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Marsh Files Chapter 11: Storm Clouds On The Grocery Horizon

The underlying troubles that are resulting in 2017’s Retailmageddon are well documented, with the growing number of bankruptcies fueled by the growing impact of e-commerce and the general overcapacity of retail space.

Grocery, however, has long been considered immune from the e-commerce space and even the vagaries of economic downturns. No more. Historic deflation, a new round of price wars, and yes, the growing impact of e-commerce are taking a toll on what was once a highly resilient sector. Comparable store sales are anemic across almost every key grocery retailer and I’m starting to see a growing number of chains that might follow general retail down the bankruptcy trail.

To date, these potentially troubled retailers are regional stories. Central Grocers, a key wholesaler and retailer in the Chicago market, now faces a very uncertain future with planned store closures and independents scrambling to find new suppliers. Private equity owned Marsh, once a regional powerhouse in Indianapolis, is likely on its last legs unless it finds a buyer quickly.  They filed Chapter 11 today and are attempting to restructure. Southeastern Grocers, a large regional chain in the Southeast United States is closing 20 stores and citing significant competitive pressures—more upheaval may be coming.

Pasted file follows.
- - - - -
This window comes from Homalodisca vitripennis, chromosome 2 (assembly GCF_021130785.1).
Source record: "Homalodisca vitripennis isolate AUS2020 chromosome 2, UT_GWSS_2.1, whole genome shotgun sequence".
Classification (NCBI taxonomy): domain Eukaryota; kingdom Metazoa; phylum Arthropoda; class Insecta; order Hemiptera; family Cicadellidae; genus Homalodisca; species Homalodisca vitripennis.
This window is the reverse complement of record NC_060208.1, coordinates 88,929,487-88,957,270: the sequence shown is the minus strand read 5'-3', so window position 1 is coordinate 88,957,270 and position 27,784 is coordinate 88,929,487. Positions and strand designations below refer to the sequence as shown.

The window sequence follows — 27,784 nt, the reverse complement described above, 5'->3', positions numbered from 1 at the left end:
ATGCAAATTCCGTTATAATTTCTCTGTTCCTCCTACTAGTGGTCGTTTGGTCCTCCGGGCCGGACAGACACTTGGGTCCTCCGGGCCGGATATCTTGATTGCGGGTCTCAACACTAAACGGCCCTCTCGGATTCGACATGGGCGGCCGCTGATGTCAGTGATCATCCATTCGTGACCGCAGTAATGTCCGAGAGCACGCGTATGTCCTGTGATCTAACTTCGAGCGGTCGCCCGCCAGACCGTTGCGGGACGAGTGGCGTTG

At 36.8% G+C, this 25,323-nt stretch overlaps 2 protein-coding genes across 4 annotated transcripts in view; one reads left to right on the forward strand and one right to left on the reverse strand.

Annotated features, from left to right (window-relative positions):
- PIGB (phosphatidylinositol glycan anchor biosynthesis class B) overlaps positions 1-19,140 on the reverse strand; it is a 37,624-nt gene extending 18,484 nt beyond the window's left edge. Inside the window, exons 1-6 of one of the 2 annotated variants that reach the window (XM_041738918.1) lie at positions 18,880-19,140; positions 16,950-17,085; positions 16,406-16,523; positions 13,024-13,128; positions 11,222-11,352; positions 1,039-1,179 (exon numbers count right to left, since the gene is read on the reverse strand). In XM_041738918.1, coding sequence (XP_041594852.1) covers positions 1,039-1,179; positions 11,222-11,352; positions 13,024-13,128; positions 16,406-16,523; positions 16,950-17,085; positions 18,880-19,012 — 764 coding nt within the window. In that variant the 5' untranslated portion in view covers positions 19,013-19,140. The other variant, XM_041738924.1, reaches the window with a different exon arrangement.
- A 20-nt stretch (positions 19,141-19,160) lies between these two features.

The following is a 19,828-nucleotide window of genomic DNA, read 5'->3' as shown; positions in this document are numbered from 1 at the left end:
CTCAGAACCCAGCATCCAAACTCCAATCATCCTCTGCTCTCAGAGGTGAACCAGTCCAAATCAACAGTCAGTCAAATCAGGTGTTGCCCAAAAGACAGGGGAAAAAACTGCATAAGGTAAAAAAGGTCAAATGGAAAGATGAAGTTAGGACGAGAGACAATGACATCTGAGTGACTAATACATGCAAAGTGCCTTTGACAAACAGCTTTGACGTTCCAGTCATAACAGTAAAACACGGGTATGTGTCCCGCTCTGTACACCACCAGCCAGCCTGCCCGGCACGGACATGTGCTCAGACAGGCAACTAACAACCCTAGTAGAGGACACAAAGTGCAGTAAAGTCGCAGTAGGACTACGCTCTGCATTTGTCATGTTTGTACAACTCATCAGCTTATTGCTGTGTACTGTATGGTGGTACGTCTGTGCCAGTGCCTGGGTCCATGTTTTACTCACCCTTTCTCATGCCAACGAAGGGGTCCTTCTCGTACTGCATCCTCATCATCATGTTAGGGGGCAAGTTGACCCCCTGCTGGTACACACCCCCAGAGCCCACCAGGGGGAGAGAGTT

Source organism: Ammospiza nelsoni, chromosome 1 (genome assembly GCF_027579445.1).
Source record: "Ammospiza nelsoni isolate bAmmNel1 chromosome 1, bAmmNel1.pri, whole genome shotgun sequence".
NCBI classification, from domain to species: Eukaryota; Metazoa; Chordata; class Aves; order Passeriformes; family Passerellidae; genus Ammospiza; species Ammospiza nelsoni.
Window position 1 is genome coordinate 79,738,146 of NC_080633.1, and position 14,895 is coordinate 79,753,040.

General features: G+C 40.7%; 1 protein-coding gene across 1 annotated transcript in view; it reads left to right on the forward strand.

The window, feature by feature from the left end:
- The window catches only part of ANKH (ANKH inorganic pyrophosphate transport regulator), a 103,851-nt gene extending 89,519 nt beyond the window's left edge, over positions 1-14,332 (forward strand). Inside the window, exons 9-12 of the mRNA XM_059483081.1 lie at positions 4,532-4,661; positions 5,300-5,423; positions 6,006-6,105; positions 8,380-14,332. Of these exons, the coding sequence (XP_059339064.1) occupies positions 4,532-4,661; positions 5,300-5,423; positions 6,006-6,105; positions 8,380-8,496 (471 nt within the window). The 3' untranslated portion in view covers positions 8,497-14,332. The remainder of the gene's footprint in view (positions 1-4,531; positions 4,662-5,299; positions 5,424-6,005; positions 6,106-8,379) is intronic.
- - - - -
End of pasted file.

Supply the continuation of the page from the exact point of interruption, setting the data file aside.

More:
Besides the obvious competitive pressures that might be cyclical in nature, there is evidence that these storm clouds might well turn into a tsunami. Younger consumers are shopping less at traditional supermarkets and alternative formats (dollar stores, club stores, discount formats) are all scheduled to grow at more than double the rate of conventional grocers. The biggest concern? E-commerce hasn’t even begun to disrupt food in the same manner as traditional retail. I would estimate that food e-commerce is probably around 2% today.  It is estimated to grow to perhaps 7% in the next five years.  While still substantially below general retail, it will further disrupt as players like Amazon make an aggressive play into food.

While supermarkets might ultimately prove to be more resilient than traditional retail, it’s clear that this segment is no longer immune.

Neil Stern for Forbes


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